SSE plans to invest around £2bn largely in low carbon power projects this year and is weighing up further investments as the UK prepares to host COP26.
The company has created more than 1,000 jobs during the pandemic and expects to build on this number in 2021-22.
This investment is part of a £7.5bn investment plan to 2025 including building the world’s biggest offshore wind farm at Dogger Bank, Scotland’s largest at Seagreen and up to £2.8bn to be invested (by 2026) in connecting up huge swathes of new renewable power and transporting it via the electricity transmission system.
SSE re-emphasised its ambition to ramp up renewable development to reach a run rate of at least 1GW of new assets a year during the second half of the decade. This comes after it reduced the carbon intensity of its generated electricity to the lowest levels since its recording began.
It also said it will be seeking further opportunities overseas to export its renewables and engineering expertise to other countries.
Headlines from its full-year results for 2020/21, published today, included an increase in adjusted operating profit of 1% to 1,506.5m despite a coronavirus impact of an estimated £170m.
One-off disposals of non-core businesses aimed at sharpening its strategic focus on net zero emissions led to a reported operating profit increase of 185% to £2,743.5m whilst adjusted earnings per share increased 5% to 87.5p, within the expected 85p – 90p range.
Building on this, SSE confirmed it expects to kickstart a sale process for all of its 33% stake in gas network operator SGN, during mid-Summer 2021 which it hopes will be concluded before the end of the calendar year.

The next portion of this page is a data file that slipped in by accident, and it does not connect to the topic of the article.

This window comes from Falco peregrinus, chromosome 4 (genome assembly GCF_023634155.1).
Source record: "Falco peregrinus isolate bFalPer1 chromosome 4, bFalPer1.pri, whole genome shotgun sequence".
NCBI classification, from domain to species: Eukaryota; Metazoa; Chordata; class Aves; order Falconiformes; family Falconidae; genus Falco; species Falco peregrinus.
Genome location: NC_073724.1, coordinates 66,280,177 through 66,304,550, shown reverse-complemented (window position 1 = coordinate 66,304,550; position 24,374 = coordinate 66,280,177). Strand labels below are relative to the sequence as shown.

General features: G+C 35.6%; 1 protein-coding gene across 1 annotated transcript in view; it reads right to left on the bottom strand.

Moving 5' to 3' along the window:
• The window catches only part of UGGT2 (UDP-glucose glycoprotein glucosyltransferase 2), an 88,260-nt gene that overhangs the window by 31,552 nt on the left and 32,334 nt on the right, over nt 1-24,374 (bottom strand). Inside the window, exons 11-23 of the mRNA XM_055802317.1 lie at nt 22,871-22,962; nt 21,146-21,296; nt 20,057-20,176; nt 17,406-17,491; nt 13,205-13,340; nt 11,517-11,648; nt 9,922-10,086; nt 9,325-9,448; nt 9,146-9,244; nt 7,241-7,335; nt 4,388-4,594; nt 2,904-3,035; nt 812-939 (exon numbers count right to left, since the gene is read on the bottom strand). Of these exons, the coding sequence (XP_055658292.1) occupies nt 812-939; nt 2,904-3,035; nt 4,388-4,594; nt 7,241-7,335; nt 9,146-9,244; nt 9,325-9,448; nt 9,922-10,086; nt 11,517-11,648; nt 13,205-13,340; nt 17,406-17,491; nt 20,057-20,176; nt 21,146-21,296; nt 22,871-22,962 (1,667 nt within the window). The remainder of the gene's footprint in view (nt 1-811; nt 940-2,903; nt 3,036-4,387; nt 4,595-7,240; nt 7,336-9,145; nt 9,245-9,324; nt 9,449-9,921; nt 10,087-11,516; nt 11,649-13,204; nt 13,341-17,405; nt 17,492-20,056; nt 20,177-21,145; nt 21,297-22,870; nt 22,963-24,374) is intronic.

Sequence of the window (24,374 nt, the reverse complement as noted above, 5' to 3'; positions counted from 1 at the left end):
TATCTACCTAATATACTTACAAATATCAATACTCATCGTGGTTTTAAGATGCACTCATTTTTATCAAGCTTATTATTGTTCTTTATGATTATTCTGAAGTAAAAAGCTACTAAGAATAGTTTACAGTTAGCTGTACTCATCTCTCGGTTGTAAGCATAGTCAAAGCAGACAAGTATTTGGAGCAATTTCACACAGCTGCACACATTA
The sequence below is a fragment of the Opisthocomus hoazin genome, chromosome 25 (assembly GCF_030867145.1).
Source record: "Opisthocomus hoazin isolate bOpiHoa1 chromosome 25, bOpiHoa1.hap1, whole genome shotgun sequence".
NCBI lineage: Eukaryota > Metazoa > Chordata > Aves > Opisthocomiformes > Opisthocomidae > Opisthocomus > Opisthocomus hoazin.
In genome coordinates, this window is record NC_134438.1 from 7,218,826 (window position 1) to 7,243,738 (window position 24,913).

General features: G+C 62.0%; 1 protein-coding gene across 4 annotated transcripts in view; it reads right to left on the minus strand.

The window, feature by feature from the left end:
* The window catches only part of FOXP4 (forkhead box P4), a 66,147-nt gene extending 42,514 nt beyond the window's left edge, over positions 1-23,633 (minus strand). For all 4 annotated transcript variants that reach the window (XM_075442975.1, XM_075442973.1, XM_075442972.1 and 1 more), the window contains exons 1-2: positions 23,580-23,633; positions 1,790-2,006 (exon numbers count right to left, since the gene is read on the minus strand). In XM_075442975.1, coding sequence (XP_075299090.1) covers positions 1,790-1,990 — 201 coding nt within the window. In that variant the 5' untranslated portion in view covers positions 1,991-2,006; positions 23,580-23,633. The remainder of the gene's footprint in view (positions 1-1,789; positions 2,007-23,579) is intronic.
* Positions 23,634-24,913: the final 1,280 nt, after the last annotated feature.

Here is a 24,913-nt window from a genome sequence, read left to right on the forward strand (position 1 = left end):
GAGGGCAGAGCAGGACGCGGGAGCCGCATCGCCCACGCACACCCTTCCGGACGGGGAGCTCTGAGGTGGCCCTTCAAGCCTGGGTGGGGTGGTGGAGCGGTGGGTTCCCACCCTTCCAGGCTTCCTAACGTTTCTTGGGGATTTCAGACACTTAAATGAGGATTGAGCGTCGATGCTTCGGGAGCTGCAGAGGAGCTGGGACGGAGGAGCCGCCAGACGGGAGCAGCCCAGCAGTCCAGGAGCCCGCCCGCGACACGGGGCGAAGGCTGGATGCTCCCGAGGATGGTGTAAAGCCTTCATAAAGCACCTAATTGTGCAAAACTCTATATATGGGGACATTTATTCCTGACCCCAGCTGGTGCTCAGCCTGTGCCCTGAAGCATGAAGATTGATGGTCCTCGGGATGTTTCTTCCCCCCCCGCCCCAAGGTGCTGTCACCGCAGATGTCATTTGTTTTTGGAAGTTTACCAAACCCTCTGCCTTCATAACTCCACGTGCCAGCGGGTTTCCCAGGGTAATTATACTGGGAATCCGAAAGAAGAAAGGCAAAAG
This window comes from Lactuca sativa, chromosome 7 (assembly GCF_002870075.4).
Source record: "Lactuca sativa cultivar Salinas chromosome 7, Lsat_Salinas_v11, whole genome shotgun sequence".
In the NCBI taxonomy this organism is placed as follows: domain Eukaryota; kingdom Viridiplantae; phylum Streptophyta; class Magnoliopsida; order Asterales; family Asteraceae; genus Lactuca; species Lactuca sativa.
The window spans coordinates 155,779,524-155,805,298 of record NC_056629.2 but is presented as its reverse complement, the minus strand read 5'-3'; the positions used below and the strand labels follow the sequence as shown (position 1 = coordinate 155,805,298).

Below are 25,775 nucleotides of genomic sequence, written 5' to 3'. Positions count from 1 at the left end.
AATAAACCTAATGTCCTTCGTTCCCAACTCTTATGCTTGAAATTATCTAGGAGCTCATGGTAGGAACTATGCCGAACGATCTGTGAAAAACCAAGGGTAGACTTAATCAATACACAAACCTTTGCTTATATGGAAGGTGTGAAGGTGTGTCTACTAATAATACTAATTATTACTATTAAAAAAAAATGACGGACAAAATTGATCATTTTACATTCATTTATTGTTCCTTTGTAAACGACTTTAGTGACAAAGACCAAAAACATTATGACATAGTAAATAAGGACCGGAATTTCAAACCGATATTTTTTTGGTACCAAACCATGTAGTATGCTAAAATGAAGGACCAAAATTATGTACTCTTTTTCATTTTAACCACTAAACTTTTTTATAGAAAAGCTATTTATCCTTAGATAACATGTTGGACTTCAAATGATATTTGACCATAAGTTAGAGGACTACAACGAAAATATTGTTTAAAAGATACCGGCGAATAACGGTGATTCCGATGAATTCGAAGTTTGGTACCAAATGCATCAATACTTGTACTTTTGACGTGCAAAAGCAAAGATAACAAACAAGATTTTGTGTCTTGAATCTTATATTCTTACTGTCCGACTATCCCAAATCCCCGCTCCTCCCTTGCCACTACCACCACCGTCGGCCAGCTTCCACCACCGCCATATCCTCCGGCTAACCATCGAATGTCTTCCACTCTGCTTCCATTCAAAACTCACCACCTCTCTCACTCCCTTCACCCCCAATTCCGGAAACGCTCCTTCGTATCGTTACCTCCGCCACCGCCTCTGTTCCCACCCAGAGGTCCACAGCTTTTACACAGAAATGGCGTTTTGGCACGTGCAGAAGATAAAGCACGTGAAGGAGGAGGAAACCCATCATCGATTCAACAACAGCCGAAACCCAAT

Over the last 10 years SSE has delivered around a £100bn economic boost to the UK and Ireland economies in jobs, supply chain contracts and tax receipts.
It did not draw on government support during the pandemic in the form of furlough or rates relief. Instead, it was able to boost employment both direct and through its supply chain as it led more construction of offshore wind than any other company in the world currently.
Alistair Phillips-Davies, SSE Chief Executive, said: “The UK is leading the world in the decarbonisation agenda and SSE is powering that change – we want to keep the momentum up and ensure the economic recovery helps tackle the climate emergency too.
“This is a pivotal year for the planet in our fight against climate change and as a Principal Partner of COP26, we are supporting the UK Government’s efforts to drive more urgent and ambitious climate action.
“At the same time we are focused on ensuring equitable social outcomes from the net zero transition; and through our investment programme we are building projects that will not only help tackle climate change but will create green jobs and revitalise communities along the way.”
Alongside its renewable investments, SSE’s electricity transmission business is anticipating spending £2.8bn through to 2026 to connect more green power in the race to net zero.
It is planning an undersea electricity superhighway on the east coast to bring more renewable power from the wet and windy north of Scotland to centres of population and is working on other potential opportunities to connect more islands to the electricity grid to unlock more renewable resources.
SSE is also working with Equinor to develop plans for carbon capture and storage in the Humber and Peterhead as well as potentially the world’s first hydrogen power station. It is also exploring options to build Coire Glas, a huge pumped storage hydro station that could power three million homes for up to 24 hours and act as a natural battery for when the wind doesn’t blow and the sun doesn’t shine.
Alistair said: “We are a business with solutions to support decarbonisation across the economy, options to create value and when combined with our operational expertise we are in a strong place to deliver towards the net zero challenge.”